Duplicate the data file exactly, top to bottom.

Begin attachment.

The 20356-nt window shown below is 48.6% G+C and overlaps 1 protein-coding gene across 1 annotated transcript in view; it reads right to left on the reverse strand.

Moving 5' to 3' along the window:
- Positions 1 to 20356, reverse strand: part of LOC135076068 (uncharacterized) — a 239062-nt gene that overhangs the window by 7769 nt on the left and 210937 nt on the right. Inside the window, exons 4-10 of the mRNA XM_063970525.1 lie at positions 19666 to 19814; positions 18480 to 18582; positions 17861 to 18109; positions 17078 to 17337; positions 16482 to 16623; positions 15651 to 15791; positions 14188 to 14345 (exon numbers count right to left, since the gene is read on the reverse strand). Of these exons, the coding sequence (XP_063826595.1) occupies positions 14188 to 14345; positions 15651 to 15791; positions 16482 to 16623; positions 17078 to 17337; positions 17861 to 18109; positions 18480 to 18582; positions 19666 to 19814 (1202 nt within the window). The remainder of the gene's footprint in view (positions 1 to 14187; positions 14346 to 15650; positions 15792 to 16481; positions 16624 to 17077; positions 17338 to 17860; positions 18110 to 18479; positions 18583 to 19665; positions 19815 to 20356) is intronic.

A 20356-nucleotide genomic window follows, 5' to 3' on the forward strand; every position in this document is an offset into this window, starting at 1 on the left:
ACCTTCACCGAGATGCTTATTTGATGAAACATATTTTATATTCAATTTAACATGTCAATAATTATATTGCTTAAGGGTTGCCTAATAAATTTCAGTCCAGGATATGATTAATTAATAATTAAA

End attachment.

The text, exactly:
The 20356-nt window shown below is 48.6% G+C and overlaps 1 protein-coding gene across 1 annotated transcript in view; it reads right to left on the reverse strand.

Moving 5' to 3' along the window:
- Positions 1 to 20356, reverse strand: part of LOC135076068 (uncharacterized) — a 239062-nt gene that overhangs the window by 7769 nt on the left and 210937 nt on the right. Inside the window, exons 4-10 of the mRNA XM_063970525.1 lie at positions 19666 to 19814; positions 18480 to 18582; positions 17861 to 18109; positions 17078 to 17337; positions 16482 to 16623; positions 15651 to 15791; positions 14188 to 14345 (exon numbers count right to left, since the gene is read on the reverse strand). Of these exons, the coding sequence (XP_063826595.1) occupies positions 14188 to 14345; positions 15651 to 15791; positions 16482 to 16623; positions 17078 to 17337; positions 17861 to 18109; positions 18480 to 18582; positions 19666 to 19814 (1202 nt within the window). The remainder of the gene's footprint in view (positions 1 to 14187; positions 14346 to 15650; positions 15792 to 16481; positions 16624 to 17077; positions 17338 to 17860; positions 18110 to 18479; positions 18583 to 19665; positions 19815 to 20356) is intronic.

A 20356-nucleotide genomic window follows, 5' to 3' on the forward strand; every position in this document is an offset into this window, starting at 1 on the left:
ACCTTCACCGAGATGCTTATTTGATGAAACATATTTTATATTCAATTTAACATGTCAATAATTATATTGCTTAAGGGTTGCCTAATAAATTTCAGTCCAGGATATGATTAATTAATAATTAAA